Education

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MICHEL MARTIN, HOST:

Trump administration policies toward refugees and immigrants, as well as a recent racially-charged shooting in Kansas, have some international students thinking twice about enrolling in American colleges and universities.

In early December, Joann Lee and her family were crossing the street in front of The Los Angeles County Museum of Art. A white van was stopped at the light. Out of nowhere, Lee says, the driver of the van, a white woman, said to Lee's 7-year-old daughter, "You are the most disgusting girl in the whole world. Your family killed my family so you could enjoy a day at the museum."

It was another big week for national education news. Here's our take on the top stories of the week.

Betsy DeVos, Donald Trump meet with HBCU leaders

The Education Secretary seems to be racking up controversies at the rate of about one per week.

It was in 2012 that Barry Eggers, a venture capitalist, noticed that his two high school-aged children were getting obsessed with a curious new app called Snapchat. After a little investigation, Eggers persuaded his company, Lightspeed Venture Partners, to become one of the first to invest hundreds of thousands of dollars in the fledgling app.

Before Thurgood Marshall became the first black justice on the U.S. Supreme Court ...

Before Toni Morrison became a Pulitzer Prize-winning novelist and Nobel laureate ...

Before Kamala Harris was elected to the United States Senate ...

Let's start with Sunday night, because, how could we not? You already know about the Moonlight cock-up (leave it to the British to give us a perfect word for what that was), but did you know this: although Moonlight's Mahershala Ali was described as the first Muslim to win an Academy Award, Pakistan isn't having it. Apparently, the sect to which Ali belongs is outlawed in Pakistan. The Atlantic broke it down for us.

Eric Greitens had barely been Missouri's governor for a week when he faced a pretty tough decision: cutting the Show Me State's budget.

Helaine Hickson

UW-Milwaukee Chancellor Mark Mone says that Governor Walker's proposed state budget is a good first step to re-investing in the University of Wisconsin System and UWM. Also, how changes in Washington may affect UWM and recent concerns over the viability of the Innovation campus.

In Kansas, the state's public school finance system "is not reasonably calculated to have all Kansas public education students meet or exceed the minimum constitutional standards of adequacy," the Kansas Supreme Court says.

The court ruled Thursday in a a much-watched case about state obligations to provide public education that was originally filed by four school districts — including Kansas City, Kansas Public Schools — back in 2010.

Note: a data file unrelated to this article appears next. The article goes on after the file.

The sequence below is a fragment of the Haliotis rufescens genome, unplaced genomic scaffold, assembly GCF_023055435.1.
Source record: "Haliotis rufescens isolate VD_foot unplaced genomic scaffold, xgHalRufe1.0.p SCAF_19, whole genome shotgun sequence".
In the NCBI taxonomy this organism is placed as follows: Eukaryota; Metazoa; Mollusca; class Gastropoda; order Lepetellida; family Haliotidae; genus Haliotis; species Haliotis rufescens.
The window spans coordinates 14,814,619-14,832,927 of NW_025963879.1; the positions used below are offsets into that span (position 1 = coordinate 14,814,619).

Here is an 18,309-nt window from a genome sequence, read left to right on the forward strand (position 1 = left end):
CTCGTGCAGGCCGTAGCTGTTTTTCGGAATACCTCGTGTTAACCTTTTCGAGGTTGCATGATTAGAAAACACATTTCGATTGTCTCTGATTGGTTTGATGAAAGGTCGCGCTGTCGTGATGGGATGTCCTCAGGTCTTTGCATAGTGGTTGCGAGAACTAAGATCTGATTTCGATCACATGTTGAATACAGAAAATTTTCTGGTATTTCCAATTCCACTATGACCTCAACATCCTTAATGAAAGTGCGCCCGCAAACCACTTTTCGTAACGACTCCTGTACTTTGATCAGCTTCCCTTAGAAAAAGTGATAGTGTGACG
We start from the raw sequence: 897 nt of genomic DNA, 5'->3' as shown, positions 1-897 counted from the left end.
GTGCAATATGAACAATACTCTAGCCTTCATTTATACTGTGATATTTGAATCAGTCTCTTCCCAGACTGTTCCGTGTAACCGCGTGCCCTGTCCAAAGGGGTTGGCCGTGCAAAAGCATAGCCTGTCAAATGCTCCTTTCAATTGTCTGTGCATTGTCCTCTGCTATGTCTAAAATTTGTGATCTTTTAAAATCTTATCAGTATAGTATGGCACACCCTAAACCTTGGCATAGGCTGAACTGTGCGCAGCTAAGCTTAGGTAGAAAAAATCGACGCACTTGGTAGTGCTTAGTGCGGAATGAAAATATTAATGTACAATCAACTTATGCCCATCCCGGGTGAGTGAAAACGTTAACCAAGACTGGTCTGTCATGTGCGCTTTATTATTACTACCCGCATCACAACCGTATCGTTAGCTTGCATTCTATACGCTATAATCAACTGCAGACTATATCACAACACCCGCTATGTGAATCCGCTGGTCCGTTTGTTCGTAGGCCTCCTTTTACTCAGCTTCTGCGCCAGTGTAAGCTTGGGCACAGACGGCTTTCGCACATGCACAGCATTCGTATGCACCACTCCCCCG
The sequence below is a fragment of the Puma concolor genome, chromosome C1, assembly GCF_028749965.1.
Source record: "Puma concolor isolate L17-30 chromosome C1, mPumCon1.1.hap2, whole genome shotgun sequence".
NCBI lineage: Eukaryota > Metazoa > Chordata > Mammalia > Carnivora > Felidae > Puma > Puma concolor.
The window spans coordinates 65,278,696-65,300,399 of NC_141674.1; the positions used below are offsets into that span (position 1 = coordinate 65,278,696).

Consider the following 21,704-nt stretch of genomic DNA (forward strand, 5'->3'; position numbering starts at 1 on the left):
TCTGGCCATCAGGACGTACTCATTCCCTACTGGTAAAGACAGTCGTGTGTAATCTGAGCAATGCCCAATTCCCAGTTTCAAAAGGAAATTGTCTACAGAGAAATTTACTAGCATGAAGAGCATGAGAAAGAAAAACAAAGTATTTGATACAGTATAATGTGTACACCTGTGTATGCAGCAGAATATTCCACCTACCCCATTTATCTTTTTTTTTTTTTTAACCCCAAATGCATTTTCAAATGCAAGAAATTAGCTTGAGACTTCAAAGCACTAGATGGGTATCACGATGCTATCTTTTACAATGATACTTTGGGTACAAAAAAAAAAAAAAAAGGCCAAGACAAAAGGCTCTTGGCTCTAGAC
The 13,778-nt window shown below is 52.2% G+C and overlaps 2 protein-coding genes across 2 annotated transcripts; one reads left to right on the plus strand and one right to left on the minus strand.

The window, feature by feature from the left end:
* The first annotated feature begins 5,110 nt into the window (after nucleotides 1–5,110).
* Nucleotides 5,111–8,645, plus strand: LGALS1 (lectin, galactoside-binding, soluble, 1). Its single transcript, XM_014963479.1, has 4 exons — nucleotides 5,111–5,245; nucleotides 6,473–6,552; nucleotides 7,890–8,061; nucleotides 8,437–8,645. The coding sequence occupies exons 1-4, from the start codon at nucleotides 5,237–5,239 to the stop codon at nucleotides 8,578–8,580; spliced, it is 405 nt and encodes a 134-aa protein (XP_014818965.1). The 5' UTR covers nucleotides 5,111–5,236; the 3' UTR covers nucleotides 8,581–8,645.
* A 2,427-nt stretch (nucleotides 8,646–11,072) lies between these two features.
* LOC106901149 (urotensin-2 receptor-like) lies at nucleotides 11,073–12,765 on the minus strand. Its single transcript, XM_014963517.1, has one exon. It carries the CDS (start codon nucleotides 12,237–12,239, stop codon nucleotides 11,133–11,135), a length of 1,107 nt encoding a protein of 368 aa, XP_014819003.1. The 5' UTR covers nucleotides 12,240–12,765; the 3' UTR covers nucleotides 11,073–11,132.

With the decision, the court also gave state lawmakers time to devise a new school financing system, setting a deadline of June 30.

My bank sends me a text alert when my account balance is low. My wireless company sends me a text alert when I'm about to use up my monthly data. Somebody — I guess the National Oceanic and Atmospheric Administration? --sends me a text alert when it's going to rain a whole lot.

A few clever researchers said: "Hey! What if we could send text alerts to parents when students miss class or don't turn in their homework?" And what do you know, it worked.

Does everyone really need a college education?

For more than a century, Wisconsin has held up the basic idea that every student should have the chance to earn a college degree and that a public university system bolsters growth and investment throughout the state.

But now there's a growing debate on whether the cost of a diploma is really worth it.

Students and families are taking on enormous debt with no guarantee of a well-paying job. Some ask whether technical or online learning might be the smarter choice.

Copyright 2017 NPR. To see more, visit http://www.npr.org/.

ROBERT SIEGEL, HOST:

In his speech last night, President Trump asked Congress to pass a broad school choice initiative.

"I am calling upon members of both parties to pass an education bill that funds school choice for disadvantaged youth, including millions of African-American and Latino children. ...

"These families should be free to choose the public, private, charter, magnet, religious or home school that is right for them."

We're all familiar with the term "hidden in plain sight." Well, there may be no better way to describe the nation's 6,900 charter schools.

These publicly-funded, privately-run schools have been around since the first one opened in St. Paul, Minn., in 1992. Today, they enroll about 3.1 million students in 43 states, so you'd think Americans should know quite a bit about them by now. But you'd be wrong.

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